Our Weighty Opinions are Dragging us Down
By Gary Silverman, CFP®
Last week I left you hanging on a cliff, in a way (well, as much as a discussion on taxation can result in a cliffhanger). As I got down to writing this week’s follow-up, I kept getting drawn down a different, though related, rabbit hole. I’m going to follow that. Call it columnist prerogative.
Throughout these last few columns about taxation, I’ve repeatedly mentioned fairness is an opinion. That one person has more income than another is a fact. How that should be used to influence tax law is opinion. Once that law is passed, the law itself is a fact.
There’s a saying about opinions that I won’t repeat here, so let’s just say that everyone’s got them. And generally, everyone thinks their opinion is correct. After all, if they thought their opinion was wrong, they would change their opinion.
Here I am talking about their actual opinion. Because opinions can get you in trouble, many times a person’s stated opinion is not the one they actually believe. This may be on purpose, which is why many politicians seem to change theirs prior to an upcoming election; or it may be due to momentum, where your opinion is in the process of changing, but you’re not quite there yet. Then there is the situation where you are compelled to choose a side, even though you see the fallacies of both.
Defenders of opinion do so through careful research, much thought, and open discussion. Just kidding. It does happen, but more often defenders resort to demeaning those who disagree. While labels such as racist or pedophile are held in societal contempt, sometimes a label considered defamatory on one side can be a badge of honor for the other (activist, liberal, conservative, fundamentalist).
As extremes are reached, opinions turn from being a different side of an argument, to being wrong, to the person holding that opinion being held in disdain, to being seen as evil, to having all that they do and say being held as evil, and finally needing to be destroyed.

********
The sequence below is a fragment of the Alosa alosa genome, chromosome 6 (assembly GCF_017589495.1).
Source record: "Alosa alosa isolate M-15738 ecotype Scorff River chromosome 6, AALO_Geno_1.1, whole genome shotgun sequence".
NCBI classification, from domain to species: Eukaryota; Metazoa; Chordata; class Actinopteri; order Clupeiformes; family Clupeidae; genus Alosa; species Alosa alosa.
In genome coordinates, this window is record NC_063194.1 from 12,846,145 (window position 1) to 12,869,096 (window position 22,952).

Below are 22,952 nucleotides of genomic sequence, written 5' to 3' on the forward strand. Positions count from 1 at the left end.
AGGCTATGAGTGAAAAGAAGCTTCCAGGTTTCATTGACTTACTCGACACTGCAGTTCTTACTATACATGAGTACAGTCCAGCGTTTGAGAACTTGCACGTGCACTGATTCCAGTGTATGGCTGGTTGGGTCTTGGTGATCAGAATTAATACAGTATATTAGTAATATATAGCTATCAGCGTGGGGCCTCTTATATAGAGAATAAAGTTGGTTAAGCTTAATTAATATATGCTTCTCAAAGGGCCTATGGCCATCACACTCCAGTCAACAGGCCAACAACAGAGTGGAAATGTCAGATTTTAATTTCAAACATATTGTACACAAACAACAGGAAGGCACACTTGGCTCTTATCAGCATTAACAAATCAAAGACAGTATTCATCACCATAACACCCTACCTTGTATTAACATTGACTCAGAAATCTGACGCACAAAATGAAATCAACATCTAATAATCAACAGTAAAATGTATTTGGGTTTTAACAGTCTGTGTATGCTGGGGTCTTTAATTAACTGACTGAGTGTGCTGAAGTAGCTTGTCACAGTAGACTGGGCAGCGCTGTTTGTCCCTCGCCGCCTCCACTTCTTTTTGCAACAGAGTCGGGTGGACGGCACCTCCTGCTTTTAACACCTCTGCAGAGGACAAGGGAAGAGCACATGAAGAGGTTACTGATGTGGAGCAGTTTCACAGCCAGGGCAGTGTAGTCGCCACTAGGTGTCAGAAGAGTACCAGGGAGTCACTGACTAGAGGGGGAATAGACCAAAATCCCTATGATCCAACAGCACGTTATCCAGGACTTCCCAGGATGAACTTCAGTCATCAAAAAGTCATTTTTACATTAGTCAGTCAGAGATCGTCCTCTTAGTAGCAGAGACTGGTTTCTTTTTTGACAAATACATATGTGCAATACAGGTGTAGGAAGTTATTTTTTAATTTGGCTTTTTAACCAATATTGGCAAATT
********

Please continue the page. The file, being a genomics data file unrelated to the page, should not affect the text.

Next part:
In the process discussion ceases, consideration is seen as compromise and compromise itself becomes evil. Sound familiar? Debate this if you will, but it seems to me that these extremes are becoming normal. When extremes become the norm, those willing to consider different sides of an argument start to be seen as extremists themselves.
In a world of sides, those in the middle—those who have an opinion but can see reason in the opinion of others and who see compromise as a solution when agreement can’t be reached—are held in contempt from both sides.
You’ve heard the phrase, “Agree to Disagree.” Take time to research the phrase, and you’ll find that it was spoken by one theologian at the funeral of another. The two had had many spirited disagreements with each other over the years, but the theologian didn’t consider the man being laid to rest a lifelong enemy. Instead, he thought of this so-called adversary as a friend. If two people can remain civil even after disagreeing on the very nature of humanity and divinity, we can certainly find some way to discuss fair taxation policies without it seeming like a war.
Gary Silverman, CFP® is the founder of Personal Money Planning, LLC, a Wichita Falls retirement planning and investment management firm and author of Real World Investing.